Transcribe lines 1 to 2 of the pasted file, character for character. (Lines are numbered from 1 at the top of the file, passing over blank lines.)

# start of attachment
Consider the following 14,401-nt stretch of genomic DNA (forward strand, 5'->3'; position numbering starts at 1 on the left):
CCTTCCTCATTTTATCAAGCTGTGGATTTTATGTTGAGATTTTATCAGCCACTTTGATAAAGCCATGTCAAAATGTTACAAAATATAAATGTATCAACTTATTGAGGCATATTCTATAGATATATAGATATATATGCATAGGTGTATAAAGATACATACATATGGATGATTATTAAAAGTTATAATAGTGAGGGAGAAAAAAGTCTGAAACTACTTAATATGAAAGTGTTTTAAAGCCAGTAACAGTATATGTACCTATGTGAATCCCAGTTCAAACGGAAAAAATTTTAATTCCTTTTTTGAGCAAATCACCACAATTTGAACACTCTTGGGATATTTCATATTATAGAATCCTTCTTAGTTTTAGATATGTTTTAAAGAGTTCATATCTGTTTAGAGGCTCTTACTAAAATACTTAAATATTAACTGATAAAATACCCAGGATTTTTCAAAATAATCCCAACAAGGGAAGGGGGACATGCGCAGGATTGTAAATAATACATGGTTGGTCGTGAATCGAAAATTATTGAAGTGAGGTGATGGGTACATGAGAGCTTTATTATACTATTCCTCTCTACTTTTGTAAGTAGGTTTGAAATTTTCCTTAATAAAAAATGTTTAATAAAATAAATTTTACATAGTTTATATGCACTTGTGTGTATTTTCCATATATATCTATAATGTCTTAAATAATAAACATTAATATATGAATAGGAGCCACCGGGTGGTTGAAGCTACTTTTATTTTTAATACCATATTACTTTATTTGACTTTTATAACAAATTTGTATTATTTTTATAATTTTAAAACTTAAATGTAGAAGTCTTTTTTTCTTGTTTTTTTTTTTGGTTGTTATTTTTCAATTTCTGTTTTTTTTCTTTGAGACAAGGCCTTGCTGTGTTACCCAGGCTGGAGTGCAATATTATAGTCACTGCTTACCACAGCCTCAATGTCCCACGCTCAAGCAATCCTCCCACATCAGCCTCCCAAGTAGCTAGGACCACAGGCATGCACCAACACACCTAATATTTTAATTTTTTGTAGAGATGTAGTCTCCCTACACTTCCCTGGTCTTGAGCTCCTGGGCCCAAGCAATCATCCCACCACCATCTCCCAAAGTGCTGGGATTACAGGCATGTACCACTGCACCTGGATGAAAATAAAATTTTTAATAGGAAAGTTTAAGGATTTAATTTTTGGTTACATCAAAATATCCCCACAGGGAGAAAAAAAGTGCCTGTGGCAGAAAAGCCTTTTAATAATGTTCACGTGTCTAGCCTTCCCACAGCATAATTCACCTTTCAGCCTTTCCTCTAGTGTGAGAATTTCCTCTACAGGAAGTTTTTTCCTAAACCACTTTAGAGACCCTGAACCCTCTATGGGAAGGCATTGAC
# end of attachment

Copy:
Consider the following 14,401-nt stretch of genomic DNA (forward strand, 5'->3'; position numbering starts at 1 on the left):
CCTTCCTCATTTTATCAAGCTGTGGATTTTATGTTGAGATTTTATCAGCCACTTTGATAAAGCCATGTCAAAATGTTACAAAATATAAATGTATCAACTTATTGAGGCATATTCTATAGATATATAGATATATATGCATAGGTGTATAAAGATACATACATATGGATGATTATTAAAAGTTATAATAGTGAGGGAGAAAAAAGTCTGAAACTACTTAATATGAAAGTGTTTTAAAGCCAGTAACAGTATATGTACCTATGTGAATCCCAGTTCAAACGGAAAAAATTTTAATTCCTTTTTTGAGCAAATCACCACAATTTGAACACTCTTGGGATATTTCATATTATAGAATCCTTCTTAGTTTTAGATATGTTTTAAAGAGTTCATATCTGTTTAGAGGCTCTTACTAAAATACTTAAATATTAACTGATAAAATACCCAGGATTTTTCAAAATAATCCCAACAAGGGAAGGGGGACATGCGCAGGATTGTAAATAATACATGGTTGGTCGTGAATCGAAAATTATTGAAGTGAGGTGATGGGTACATGAGAGCTTTATTATACTATTCCTCTCTACTTTTGTAAGTAGGTTTGAAATTTTCCTTAATAAAAAATGTTTAATAAAATAAATTTTACATAGTTTATATGCACTTGTGTGTATTTTCCATATATATCTATAATGTCTTAAATAATAAACATTAATATATGAATAGGAGCCACCGGGTGGTTGAAGCTACTTTTATTTTTAATACCATATTACTTTATTTGACTTTTATAACAAATTTGTATTATTTTTATAATTTTAAAACTTAAATGTAGAAGTCTTTTTTTCTTGTTTTTTTTTTTGGTTGTTATTTTTCAATTTCTGTTTTTTTTCTTTGAGACAAGGCCTTGCTGTGTTACCCAGGCTGGAGTGCAATATTATAGTCACTGCTTACCACAGCCTCAATGTCCCACGCTCAAGCAATCCTCCCACATCAGCCTCCCAAGTAGCTAGGACCACAGGCATGCACCAACACACCTAATATTTTAATTTTTTGTAGAGATGTAGTCTCCCTACACTTCCCTGGTCTTGAGCTCCTGGGCCCAAGCAATCATCCCACCACCATCTCCCAAAGTGCTGGGATTACAGGCATGTACCACTGCACCTGGATGAAAATAAAATTTTTAATAGGAAAGTTTAAGGATTTAATTTTTGGTTACATCAAAATATCCCCACAGGGAGAAAAAAAGTGCCTGTGGCAGAAAAGCCTTTTAATAATGTTCACGTGTCTAGCCTTCCCACAGCATAATTCACCTTTCAGCCTTTCCTCTAGTGTGAGAATTTCCTCTACAGGAAGTTTTTTCCTAAACCACTTTAGAGACCCTGAACCCTCTATGGGAAGGCATTGAC